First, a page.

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Avenged Sevenfold – Life Is But A Dream

It has been 6 long years since Avenged Sevenfold released The Stage. Over the last 4 years they have given away precious little, saying only that they were working on their 8th studio album. As the release date approached, I found myself wondering: what direction would a band that has achieved it all, choose to take? Would they return to their roots to satisfy their fans’ sense of nostalgia or modernise their sound to appeal to a more contemporary audience? Well, I am pleasantly surprised to tell you my friends, that the answer to that is neither of those. So with a drumroll and a parting of the curtains, I invite you to take a journey with me into the highly anticipated opus from Avenged Sevenfold, Life is But a Dream.

Game Over opens the album with a beautiful classical guitar arrangement reminiscent of a Stephen Sondheim musical. Just as you settle in and lower your guard, the song thrusts you into a blistering Thrash metal segment that wouldn’t sound out of place on a Slayer record. Now I know how jarring the juxtaposition of musicals and metal might sound but trust me this actually works. Like the mad scientist who first combined ingredients to invent maple bacon ice-cream, this is one of those rare moments where two worlds collide and make something new and magical.

The next track is Mattel and the musical/crushing-metal theme continues. It blooms into a multi layered tapestry of impossibly tight and precise rhythms, creating a backdrop for vocals that traverse seamlessly between lush bathroom reverbs and filthy grinds.

Nobody was the first single released off this new album and the first time I heard it I was intrigued. Now, after multiple listens I can assure you that I have been converted. I have to take a second to pay my respects to Brooks Wackerman and Synyster Gates for the ridiculous level of musicianship that they have displayed on this track. Machine like precision yet still overflowing
with human emotion. In an age where there is much chatter about AI replacing us, I am put at ease by these musicians, that humans still have the edge in an unquantifiable, intangible way.

The second single released was We Love You. To my ears it continues the themes and variations that have already been established but fuses in little elements of Euro Trance into the mix. At 7:31 in length, Cosmic is a strong contender for my favourite track of the album. A painfully beautiful and grandiose epic, it has so much depth and is so considered in its arrangements as it invokes David Bowie influences.

Easier opens with a modulated vocal chorus line that reminds me of Imogen Heap. The creativity and experimentation continue as the song progresses and Johnny Christ showcases some really great bass lines on this track, perfectly complimenting the Hendrix-esque guitar lines. G takes us into Prog Rock territory with phrasing and grooves that one would usually expect to hear from a band like Liquid Tension Experiment. Despite me using many different bands and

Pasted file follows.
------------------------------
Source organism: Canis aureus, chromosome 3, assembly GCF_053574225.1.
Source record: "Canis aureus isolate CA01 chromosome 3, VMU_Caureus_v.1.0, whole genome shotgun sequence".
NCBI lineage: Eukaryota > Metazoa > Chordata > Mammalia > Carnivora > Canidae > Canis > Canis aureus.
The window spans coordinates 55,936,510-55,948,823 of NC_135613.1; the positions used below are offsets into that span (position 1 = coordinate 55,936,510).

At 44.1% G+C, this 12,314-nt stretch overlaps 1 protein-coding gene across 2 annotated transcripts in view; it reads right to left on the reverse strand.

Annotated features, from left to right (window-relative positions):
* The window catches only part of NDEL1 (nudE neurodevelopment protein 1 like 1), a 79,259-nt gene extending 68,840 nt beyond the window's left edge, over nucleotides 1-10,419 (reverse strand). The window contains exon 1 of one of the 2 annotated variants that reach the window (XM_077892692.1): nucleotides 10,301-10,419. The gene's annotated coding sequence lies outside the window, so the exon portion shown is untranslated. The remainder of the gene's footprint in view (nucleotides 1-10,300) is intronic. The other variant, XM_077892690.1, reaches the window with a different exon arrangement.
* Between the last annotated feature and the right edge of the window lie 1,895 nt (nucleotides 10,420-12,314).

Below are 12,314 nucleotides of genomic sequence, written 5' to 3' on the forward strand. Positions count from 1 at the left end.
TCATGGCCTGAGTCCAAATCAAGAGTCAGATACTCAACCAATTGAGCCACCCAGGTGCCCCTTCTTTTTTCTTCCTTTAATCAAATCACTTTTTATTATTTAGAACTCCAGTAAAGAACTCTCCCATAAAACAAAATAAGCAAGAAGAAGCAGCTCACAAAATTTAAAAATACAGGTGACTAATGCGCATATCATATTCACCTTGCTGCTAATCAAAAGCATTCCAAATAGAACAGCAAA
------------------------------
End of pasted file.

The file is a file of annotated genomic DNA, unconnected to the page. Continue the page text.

artists to describe this album, it still retains a strong identity and originality of its own and maintains a coherence throughout.

(O)rdinary opens with a synth arpeggio pattern that is accompanied by funky clean guitars and modulated vocals. I get a strong Daft Punk influence from this track, specifically the Random Access Memories album.

(D)eath enters with more orchestral arrangements taking me back to the golden age of Hollywood. Imagine a crooning Frank Sinatra number that drifts off into a dark and ominous direction.

Eagle-eyed viewers might have noticed that the first letter of the last 3 songs in the track listing come together to spell, GOD. An interesting Easter egg that might give us more clues into the concepts of this album. I’m always impressed when artists go the extra distance to pay attention to such little details.

The grand finale concludes with the instrumental, Life is But a Dream – an extended piano movement that is elegant and alluring while maintaining a sense of morose as it builds to a frenetic climax. Production on the album is excellent and kudos has to given to Joe Barresi and Andy Wallace for bringing this mammoth vision to life by capturing vast and varied nuances found across the record.

Lyrically, the album is inspired by the writings of French philosopher, Albert Camus. A moralist whose views contributed to the rise of the philosophy known as absurdism. Such a choice in subject matter shows the band maturing in not just their craft but also in how they think. Perhaps they are giving us a tiny peek into the inner sanctum of their minds or maybe even urging us to delve into ours?

Commercialism is the antithesis to art and Avenged Sevenfold have thrown caution to the wind as they dive deep into this exploratory endeavour to bring us a genuinely original creation. Doing what is brave and what is easy are seldom the same thing, and I for one am grateful for the courage and vision the band has displayed in the writing of this latest album. It may not please everyone but it has most certainly left me enamoured and more importantly, it has made a powerful statement and set an example that I hope will inspire more bands to keep the hunger and the drive to continuously push the boundaries of music and art. l'art pour l'art

Life Is But A Dream… is set for release on June 2nd via Warner Records. Pre-orders are available now and can be purchased here.

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